Circus News

5 Tips For Physical Creation

I recently finished The E-Myth Revisited, which proposed thinking of your small business as if you wanted to franchise it. Basically, what systems can you put in place to ensure consistently great experiences for your customers? What can be automated/ done by someone else so you can focus on the part of the job you enjoy most/ are best at? My first thought was that creativity, art and circus can’t (or shouldn’t), be automated or systematized. Upon further reflection I realized that during our own creation for Sweat & Ink with Barcode Circus Company I had already begun reflecting on our creative process- what elements make up a consistently enjoyable and productive creative process that might reliably make interesting new material?

While I can’t say I’ve found the secret formula to creativity or working well in a team, some ideas (I hesitate to call them “rules”) came to mind that worked well for our group that I suggest you try in your next cooperative creative endeavor. Below are a handful of tips that I believe contribute to a fun and productive physical creation.

Note: These tips are largely for the first, “exploring” phase of creation, which for us usually means improvising; rather than later steps that might include choreographing, structuring, polishing, etc.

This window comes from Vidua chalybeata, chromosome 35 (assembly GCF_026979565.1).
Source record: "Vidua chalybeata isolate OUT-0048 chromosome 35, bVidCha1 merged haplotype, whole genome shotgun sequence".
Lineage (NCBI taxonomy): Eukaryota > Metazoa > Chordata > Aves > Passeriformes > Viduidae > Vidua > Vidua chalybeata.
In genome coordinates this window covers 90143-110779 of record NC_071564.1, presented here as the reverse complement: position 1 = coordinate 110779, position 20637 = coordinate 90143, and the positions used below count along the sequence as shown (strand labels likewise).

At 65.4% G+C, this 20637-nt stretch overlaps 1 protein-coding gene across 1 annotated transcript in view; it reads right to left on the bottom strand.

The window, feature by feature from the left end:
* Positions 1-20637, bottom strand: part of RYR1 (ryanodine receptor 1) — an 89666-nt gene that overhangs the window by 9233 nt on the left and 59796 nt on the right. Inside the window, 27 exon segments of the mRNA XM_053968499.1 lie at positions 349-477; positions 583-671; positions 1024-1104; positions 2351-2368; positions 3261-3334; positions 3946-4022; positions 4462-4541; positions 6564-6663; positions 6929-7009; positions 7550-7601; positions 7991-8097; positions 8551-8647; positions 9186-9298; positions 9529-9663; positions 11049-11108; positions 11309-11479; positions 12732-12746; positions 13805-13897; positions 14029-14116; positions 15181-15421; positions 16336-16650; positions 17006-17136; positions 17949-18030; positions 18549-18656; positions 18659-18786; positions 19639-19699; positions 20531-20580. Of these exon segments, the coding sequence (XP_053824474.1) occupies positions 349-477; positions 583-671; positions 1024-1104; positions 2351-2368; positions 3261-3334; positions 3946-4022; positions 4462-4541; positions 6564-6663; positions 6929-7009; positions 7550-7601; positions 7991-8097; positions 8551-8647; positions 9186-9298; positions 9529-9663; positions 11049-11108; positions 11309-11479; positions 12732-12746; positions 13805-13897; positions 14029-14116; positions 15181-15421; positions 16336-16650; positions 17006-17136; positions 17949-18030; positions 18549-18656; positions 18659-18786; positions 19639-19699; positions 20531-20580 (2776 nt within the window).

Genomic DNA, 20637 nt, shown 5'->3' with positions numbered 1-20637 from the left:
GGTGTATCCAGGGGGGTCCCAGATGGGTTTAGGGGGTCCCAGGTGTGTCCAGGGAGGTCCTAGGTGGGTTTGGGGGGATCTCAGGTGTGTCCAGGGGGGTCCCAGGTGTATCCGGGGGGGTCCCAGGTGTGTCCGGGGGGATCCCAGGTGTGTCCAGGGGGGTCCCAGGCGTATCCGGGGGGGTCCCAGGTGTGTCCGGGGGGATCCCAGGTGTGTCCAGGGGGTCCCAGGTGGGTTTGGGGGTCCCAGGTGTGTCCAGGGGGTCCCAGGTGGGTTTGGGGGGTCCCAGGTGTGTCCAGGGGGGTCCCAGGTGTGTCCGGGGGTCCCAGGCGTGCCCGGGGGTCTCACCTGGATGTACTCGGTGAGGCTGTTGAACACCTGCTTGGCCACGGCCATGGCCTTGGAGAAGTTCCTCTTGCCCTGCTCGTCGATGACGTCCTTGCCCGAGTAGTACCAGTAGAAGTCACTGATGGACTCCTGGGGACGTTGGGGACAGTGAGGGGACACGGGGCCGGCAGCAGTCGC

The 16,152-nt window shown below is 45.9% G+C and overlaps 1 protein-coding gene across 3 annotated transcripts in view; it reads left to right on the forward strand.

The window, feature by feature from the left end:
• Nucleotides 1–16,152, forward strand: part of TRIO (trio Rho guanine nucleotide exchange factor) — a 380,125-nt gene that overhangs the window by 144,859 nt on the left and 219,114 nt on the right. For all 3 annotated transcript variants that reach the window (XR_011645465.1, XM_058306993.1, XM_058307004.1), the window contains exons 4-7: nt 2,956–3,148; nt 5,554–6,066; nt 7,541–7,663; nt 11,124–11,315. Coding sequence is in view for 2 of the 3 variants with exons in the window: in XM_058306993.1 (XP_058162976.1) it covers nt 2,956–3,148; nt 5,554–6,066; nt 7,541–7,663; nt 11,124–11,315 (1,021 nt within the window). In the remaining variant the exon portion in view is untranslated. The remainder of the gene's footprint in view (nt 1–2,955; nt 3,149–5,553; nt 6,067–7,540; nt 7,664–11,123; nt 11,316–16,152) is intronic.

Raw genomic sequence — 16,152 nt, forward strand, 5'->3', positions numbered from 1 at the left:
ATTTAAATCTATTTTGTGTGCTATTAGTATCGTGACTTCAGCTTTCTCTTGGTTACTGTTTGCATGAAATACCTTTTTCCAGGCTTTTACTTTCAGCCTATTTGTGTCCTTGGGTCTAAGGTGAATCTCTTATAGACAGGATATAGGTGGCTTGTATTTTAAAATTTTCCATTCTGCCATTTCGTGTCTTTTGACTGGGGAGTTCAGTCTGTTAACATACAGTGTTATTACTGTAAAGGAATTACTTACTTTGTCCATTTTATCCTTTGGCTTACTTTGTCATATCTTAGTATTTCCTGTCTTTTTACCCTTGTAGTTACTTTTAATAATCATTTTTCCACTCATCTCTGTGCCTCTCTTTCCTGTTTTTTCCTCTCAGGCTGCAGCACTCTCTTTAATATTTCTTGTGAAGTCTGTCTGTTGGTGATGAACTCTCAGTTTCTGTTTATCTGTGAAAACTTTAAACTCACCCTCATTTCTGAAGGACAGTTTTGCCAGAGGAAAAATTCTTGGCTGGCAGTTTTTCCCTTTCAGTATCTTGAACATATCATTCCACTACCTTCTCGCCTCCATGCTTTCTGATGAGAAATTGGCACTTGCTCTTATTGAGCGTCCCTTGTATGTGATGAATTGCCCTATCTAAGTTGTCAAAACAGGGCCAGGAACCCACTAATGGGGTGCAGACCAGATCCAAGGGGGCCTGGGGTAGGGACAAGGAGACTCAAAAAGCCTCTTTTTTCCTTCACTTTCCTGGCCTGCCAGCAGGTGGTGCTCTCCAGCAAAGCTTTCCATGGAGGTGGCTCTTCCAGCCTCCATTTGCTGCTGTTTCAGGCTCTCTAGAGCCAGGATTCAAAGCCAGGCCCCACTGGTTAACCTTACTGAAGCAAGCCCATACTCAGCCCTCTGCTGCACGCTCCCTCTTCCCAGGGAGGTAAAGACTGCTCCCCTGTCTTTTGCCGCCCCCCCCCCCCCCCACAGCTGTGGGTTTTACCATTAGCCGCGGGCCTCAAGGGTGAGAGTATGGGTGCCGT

1. Say what you need, even if you’re unsure
(This also comes in part from the book Non-Violent Communication)

When the leader of an improv/ research session is clear about what they’re asking of the others, even if they themselves are unsure what that is, it helps put the others in a mindset where they feel they will be able to successfully help the leader.

Example: “I’m not sure exactly what I’m looking for, but could we all try to walk around the room together with our heads touching?”

Specifying that you’re not sure of what you’re looking for gives permission to those that are improvising to propose things while still feeling that they’re contributing to the clarification of your vision (without risking ‘failing’ your vision). Maybe you think it could be a good idea to have three people play with a bar of soap and you don’t really have any expectations for it, you just want to see what happens. Say that…

 

Read the Full Article atBeautiful Problems